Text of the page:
Sports a hard sell in mainland commercial league
The Olympic Games next year will be the most commercial in the history of the event, with the nation expected to provide a sporting platform to deliver big corporate bucks. Yet, amid all the Olympic buzz, domestic sport languishes at the bottom of the commercial league.
The China Basketball Association (CBA), possibly the most successful sporting league in the mainland, receives less than four million yuan per year for selling television rights to its matches. Broadcasting income for the Chinese Super League, the premier football competition, is just as bad.
Compare that to the United States' National Basketball Association, which recently signed an eight-year national broadcasting package worth US$930 million annually, or to England's football Premier League, due to pocket US$5.5 billion from worldwide media rights over the next three seasons.
With an impressive fan base - the CBA pulled in an aggregate 400 million television viewers last season - big sport in the mainland should be a money-spinner.
'With the world's largest single television audience, rising consumer wealth and a public passionate about the sport, China is an embryonic superpower of world football, whose market is now an essential part of any forward-thinking football brand's global strategy,' industry publisher Sport Business Group concluded in a 2003 report.
Fast-forward four years and China has just recorded its worst performance in the Asian Cup for 25 years, while the domestic league continues to suffer the fallout from a series of match-fixings, known as the 'black whistle' scandal.
Foreign sports marketing firms have jumped in, identifying the untapped potential of the mainland's sports market, hoping to develop a product that will be more successful both on the pitch and commercially.
Infront Sports & Media, a sports marketing company based in Austria, represents China's two most popular sports - football and basketball - at league and national team level, covering the marketing and the technical development of the national teams.
'China contributes almost nothing to the international company's revenues. In fact, we are still burning money, but it is still a developing model,' said Paul Wong, managing director of Infront Sports and Media China.
Insiders say Infront, which poured considerable resources into re-launching the China Super League in 2004, is bogged down by the bureaucracy and infighting that characterises the country's football administration.
'We spend a lot of money with sporting administrations helping them to get a product in place that we can then commercialise,' said Nick Mould, north Asia president of the Singapore-based World Sport Group, which helped create the mainland's first professional golf tour in 2005.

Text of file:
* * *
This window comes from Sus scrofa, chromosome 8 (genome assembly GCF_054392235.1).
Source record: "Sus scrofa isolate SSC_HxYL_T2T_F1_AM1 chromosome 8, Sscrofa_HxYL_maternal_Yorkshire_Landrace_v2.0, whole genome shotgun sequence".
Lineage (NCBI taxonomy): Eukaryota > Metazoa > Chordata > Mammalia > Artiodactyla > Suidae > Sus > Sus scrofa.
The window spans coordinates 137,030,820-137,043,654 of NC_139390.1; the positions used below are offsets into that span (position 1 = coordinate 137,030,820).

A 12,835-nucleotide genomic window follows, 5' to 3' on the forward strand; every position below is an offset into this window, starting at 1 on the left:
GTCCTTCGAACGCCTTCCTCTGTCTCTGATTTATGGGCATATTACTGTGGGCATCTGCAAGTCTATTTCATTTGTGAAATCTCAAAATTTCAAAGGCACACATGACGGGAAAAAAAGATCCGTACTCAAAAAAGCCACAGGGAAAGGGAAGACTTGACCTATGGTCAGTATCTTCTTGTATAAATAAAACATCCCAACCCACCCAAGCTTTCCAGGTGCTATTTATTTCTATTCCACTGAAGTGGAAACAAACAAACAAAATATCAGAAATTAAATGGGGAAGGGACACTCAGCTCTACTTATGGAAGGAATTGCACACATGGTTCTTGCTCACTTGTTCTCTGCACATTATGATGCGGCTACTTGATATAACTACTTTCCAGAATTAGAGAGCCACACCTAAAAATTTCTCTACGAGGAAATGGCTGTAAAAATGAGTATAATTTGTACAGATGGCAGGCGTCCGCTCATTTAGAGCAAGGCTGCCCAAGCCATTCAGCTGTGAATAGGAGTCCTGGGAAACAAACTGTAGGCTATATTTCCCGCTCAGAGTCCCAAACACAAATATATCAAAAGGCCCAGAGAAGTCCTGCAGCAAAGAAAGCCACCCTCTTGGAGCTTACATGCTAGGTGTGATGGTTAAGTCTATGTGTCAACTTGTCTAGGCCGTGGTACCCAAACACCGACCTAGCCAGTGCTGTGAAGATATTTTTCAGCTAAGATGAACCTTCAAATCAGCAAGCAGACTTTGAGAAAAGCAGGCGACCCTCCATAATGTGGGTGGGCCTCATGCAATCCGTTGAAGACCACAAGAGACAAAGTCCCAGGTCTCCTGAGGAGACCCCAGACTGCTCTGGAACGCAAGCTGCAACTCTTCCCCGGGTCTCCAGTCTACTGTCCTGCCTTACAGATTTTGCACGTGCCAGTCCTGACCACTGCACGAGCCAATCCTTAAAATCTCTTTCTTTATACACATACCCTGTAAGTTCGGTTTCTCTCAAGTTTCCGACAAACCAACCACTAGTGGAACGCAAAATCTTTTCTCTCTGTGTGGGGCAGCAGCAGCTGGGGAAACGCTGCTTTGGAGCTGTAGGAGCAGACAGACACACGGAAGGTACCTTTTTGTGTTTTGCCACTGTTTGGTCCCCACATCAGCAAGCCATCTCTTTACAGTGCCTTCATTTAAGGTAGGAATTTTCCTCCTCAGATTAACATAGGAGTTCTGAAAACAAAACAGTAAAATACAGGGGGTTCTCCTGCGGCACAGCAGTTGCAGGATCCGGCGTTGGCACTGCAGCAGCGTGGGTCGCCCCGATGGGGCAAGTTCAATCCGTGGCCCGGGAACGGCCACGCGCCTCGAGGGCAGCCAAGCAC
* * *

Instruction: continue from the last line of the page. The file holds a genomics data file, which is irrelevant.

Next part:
'Our revenues are very limited in China, and the country is years off being a major source of revenue for us,' Mr Mould said.
Golf is difficult to sell because it is relatively new, has little in the way of grassroots support and is played by a small, wealthy elite. Like all domestic sports, it also suffers from a lack of lack of television income.
As the only national sports channel, CCTV 5 has a broadcasting monopoly that gives it a stranglehold over domestic sport.
'CCTV has largely killed off the provincial opposition,' said Mr Wong, leaving just a handful of the richest regional broadcasters showing any sport on local television channels.
'CCTV 5 pays almost nothing for domestic sport. And in many cases they even charge to show it. If we had another national sports TV station it would make life much easier,' he said.
'Let's just say they're in a strong position,' said Mr Mould, pointing out that the China Tour has to pay CCTV 5 to air its weekly golf highlights programme.
Another difficulty faced by many cash-strapped sports administrations is a lack of domestic corporate support, which is where foreign companies frequently come into play. Watch brand Omega is the China Tour chief sponsor, Mercedes-Benz sponsors two premier tennis events and FedEx Corp kits out the national badminton team.
'Domestic companies do not know what sponsoring sporting events can do for them because there is no history of Chinese companies and sports sponsorship. It only commenced with the Olympics,' Mr Mould said.
The exceptions are China Mobile, which sponsors the basketball league and national team, and CCTV, which sponsors the national volleyball teams. No surprise then that Chinese television is awash with volleyball matches.
Paltry television revenues for other sports mean that sponsorship remains the only key source of income. 'The Olympics has made Chinese companies wake up to the fact that sport can be a good marketing platform,' Mr Wong said.
He said there were two key business considerations for any sponsor or company looking to profit from domestic sports: the popularity of the sport and the national team's performance.
'No fans, no money. The popularity of a sport depends on how teams perform internationally - and that's why we are struggling with football,' Mr Wong said.
Conversely, the symbiotic relationship between sport and business means that a good business model is often vital for creating sporting success.
The quality of top-tier English football, for example, improved immeasurably when the Premier League sold its media rights to the highest bidder - Rupert Murdoch's Sky TV rather than the state-owned BBC.
'If there was a genuine business association with mainland sports - with television, sponsors and successful local players - there would be a trickle down to the grassroots that might eventually produce greater success on the pitch,' Mr Mould said.